Organizers rally against renewal of metal shredder permit

Dozens of people, including Ald. Byron Sigcho-Lopez, gathered near the site of Sims Metal Management, where they demanded a public hearing with city officials as part of the permit review process.

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Ald. Byron Sigcho-Lopez (25th) speaks as dozens gather for a protest against alleged toxic pollution blowing from Sims Metal Management in the 2500 block of South Paulina Street in Pilsen on the Lower West Side.

Ashlee Rezin/Sun-Times

On a day of remembrance for civil rights leader Dr. Martin Luther King Jr., several Southwest Side environmental groups held a rally in Pilsen to allege environmental racism on the Southwest Side as a metal shredder company awaits approval for a new operating permit.

Dozens of people, including Ald. Byron Sigcho-Lopez (25th), gathered near the site of Sims Metal Management, where they demanded a public hearing with city officials as part of the permit review process. The group also called for tests to be performed to better understand the facility’s environmental impact.

At one point, protesters blocked at least a half dozen trucks from leaving and entering Sims, at 2500 S. Paulina St.

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“We continue to see the cumulative effects of the environmental injustices in our communities … across the city of Chicago,” Sigcho-Lopez told the crowd as he held a sign that read, “People before profits.”

“Affluent communities don’t have to deal with this, white-washed communities don’t have to deal with this. But our communities, our Black and Brown communities, in the middle of the pandemic, continue to suffer,” the alderperson said.

Sims applied for a new operating permit from Mayor Lori Lightfoot’s administration and is awaiting two additional approvals from the Illinois Environmental Protection Agency.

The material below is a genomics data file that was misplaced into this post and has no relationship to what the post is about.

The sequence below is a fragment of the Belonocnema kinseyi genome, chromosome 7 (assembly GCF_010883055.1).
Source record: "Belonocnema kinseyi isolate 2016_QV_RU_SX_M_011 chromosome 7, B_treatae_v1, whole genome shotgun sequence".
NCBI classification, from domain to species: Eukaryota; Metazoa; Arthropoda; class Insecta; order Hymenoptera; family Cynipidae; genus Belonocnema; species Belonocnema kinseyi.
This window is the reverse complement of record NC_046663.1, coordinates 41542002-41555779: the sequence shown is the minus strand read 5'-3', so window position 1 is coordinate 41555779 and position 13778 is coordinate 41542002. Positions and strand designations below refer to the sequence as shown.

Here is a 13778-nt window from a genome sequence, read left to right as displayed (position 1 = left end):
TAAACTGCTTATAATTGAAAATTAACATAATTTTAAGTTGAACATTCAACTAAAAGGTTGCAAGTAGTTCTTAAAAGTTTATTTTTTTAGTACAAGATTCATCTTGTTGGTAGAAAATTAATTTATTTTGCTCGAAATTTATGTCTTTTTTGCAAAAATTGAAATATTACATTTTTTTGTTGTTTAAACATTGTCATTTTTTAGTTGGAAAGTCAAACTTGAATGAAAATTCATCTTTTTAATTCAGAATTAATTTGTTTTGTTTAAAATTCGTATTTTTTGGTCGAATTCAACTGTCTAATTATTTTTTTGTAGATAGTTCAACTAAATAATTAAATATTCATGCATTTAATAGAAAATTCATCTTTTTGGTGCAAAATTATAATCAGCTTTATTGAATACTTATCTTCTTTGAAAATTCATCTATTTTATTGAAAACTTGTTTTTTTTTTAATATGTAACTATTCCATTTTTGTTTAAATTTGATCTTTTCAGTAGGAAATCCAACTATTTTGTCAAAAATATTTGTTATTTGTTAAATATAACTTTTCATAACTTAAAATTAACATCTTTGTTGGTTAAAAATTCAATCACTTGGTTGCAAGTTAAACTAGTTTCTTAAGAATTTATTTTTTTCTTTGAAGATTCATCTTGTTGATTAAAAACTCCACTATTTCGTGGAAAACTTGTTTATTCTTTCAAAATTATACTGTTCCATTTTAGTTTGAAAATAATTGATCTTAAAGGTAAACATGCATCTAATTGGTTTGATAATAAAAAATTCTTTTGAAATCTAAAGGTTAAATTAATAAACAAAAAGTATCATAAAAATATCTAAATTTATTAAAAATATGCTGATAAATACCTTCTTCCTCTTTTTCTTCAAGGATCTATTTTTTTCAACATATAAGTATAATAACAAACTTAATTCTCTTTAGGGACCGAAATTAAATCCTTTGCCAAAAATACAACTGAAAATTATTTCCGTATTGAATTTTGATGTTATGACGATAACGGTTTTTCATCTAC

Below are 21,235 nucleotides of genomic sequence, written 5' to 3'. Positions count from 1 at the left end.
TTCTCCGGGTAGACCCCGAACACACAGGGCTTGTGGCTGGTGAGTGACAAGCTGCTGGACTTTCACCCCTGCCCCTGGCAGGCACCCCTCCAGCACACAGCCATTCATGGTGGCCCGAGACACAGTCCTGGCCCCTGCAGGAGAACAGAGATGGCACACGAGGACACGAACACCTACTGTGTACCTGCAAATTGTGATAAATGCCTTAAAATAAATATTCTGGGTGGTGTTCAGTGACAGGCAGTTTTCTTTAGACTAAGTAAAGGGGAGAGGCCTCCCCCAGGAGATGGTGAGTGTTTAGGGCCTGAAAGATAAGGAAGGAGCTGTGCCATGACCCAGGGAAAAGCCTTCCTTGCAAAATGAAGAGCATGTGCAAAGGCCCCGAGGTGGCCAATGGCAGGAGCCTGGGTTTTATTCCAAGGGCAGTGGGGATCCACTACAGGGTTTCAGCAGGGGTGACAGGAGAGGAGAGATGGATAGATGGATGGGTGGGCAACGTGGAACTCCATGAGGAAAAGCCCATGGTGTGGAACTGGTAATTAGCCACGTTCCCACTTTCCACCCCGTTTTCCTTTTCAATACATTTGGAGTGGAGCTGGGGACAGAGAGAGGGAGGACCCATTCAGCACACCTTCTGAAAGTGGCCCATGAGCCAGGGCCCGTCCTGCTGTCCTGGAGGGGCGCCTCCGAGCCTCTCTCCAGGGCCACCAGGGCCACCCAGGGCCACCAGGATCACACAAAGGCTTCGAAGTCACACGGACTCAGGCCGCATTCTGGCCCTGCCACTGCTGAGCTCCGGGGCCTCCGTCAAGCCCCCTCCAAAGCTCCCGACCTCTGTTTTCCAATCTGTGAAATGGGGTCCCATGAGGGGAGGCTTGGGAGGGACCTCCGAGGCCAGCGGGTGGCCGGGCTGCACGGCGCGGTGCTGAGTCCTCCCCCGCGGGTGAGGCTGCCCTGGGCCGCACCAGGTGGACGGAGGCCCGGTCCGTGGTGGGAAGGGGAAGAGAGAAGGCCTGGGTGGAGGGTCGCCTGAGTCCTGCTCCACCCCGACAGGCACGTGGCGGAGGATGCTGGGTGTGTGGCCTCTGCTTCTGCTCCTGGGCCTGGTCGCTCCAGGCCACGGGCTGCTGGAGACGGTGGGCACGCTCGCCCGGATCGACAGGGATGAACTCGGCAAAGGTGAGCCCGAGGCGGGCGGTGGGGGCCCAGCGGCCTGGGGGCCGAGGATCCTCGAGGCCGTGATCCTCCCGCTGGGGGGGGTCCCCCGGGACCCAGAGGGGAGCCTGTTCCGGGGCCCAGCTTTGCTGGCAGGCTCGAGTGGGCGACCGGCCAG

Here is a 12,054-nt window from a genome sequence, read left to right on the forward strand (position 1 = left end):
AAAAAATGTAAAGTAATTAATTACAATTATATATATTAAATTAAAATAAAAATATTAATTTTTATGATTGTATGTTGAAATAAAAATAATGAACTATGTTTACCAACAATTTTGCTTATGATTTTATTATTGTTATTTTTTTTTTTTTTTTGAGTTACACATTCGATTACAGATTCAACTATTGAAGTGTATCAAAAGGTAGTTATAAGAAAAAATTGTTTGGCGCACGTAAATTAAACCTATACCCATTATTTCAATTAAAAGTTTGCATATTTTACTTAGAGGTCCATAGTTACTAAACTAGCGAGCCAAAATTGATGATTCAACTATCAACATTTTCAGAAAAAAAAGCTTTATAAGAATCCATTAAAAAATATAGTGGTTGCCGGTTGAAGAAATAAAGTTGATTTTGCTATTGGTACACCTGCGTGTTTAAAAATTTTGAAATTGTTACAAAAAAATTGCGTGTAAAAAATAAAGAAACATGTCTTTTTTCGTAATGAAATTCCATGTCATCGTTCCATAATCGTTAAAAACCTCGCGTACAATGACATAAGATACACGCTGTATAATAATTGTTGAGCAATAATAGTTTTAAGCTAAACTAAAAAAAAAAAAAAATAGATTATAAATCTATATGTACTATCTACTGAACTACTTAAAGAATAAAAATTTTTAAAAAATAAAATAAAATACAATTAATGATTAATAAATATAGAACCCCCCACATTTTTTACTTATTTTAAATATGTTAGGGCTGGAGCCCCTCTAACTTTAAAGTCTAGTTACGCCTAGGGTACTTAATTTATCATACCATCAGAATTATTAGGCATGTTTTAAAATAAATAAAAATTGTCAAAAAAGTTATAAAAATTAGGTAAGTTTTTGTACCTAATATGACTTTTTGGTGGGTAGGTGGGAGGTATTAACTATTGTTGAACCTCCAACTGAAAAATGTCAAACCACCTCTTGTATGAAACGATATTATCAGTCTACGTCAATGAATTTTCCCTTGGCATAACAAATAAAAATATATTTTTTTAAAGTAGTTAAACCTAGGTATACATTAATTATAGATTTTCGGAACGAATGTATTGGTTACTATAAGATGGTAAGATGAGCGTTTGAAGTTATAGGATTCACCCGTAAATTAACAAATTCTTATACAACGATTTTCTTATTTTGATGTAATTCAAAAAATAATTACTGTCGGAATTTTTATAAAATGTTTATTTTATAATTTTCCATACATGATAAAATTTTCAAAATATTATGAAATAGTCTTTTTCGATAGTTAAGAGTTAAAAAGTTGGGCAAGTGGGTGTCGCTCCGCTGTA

Southwest Environmental Alliance president Theresa McNamara accused Lightfoot and Chicago Department of Public Health Commissioner Dr. Allison Arwady of “only thinking about their pocket” and not in the best interest of the community.

“The cumulative impact of ... these companies [on our communities] isn’t taken into account,” said McNamara, who added that city officials are “blindsided” by the money. “They are looking at the purse only — they’re not looking at how it affects our babies, how it affects the pregnant women; they’re walking through the communities and not know that there might be a spill.”

McNamara worries that some of the companies are going unchecked and the amount of pollution isn’t being properly regulated.

Sims has a history of running afoul of pollution laws. It paid $225,000 to settle a federal environmental case in 2018 and, more recently, has been accused in a state lawsuit of inadequately controlling air pollution, potentially releasing more than 25 tons of chemicals known as volatile organic compounds in a single year.

Sims admitted no wrongdoing in the federal case as part of the settlement and denies most of the accusations in the state suit.

A spokeswoman for the company didn’t immediately return the Sun-Times’ request for comment Monday night.

McNamara hopes rallies like Monday’s raise awareness among local residents.

“We’re trying to get the people in our community to step up and come with us and to join us in talking to the mayor and saying, ‘You got to do something. You got to stop ignoring us,’” McNamara said. “Not one person is going to be able to do it, but if we have more people at each of our rallies, the better. It just grows.”

McNamara said the environmental groups plan to hold more protests and attend the Jan. 26 City Council meeting.

“There’s quite a few organizations that are stepping up that are coming to the table and saying, ‘Yeah, we got to do something about this,’” McNamara said. “It’s something you can’t see, but you’re definitely feeling it. You end up taking your son or daughter to the hospital for asthma.”

Contributing: Ashlee Rezin and Brett Chase

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